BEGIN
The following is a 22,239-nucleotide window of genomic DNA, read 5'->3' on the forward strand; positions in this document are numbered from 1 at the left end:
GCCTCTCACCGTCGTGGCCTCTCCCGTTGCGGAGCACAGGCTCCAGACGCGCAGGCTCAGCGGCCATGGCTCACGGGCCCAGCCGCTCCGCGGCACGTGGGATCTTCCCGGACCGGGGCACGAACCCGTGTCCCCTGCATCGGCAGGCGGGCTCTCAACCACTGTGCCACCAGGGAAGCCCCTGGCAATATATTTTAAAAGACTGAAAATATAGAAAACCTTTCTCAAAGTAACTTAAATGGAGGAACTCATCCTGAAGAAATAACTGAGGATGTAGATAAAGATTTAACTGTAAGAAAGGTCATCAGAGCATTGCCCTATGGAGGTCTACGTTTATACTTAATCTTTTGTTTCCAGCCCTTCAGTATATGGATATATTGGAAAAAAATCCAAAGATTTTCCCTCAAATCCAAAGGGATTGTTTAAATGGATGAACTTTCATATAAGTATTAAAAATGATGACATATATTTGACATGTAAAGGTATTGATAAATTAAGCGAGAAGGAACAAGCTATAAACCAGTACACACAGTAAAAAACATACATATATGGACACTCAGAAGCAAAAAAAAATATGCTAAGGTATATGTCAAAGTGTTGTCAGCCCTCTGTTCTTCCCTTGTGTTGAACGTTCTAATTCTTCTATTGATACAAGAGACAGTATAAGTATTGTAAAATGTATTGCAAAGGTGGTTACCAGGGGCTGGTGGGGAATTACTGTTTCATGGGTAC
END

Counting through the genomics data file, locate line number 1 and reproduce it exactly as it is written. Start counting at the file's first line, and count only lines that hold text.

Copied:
The following is a 22,239-nucleotide window of genomic DNA, read 5'->3' on the forward strand; positions in this document are numbered from 1 at the left end: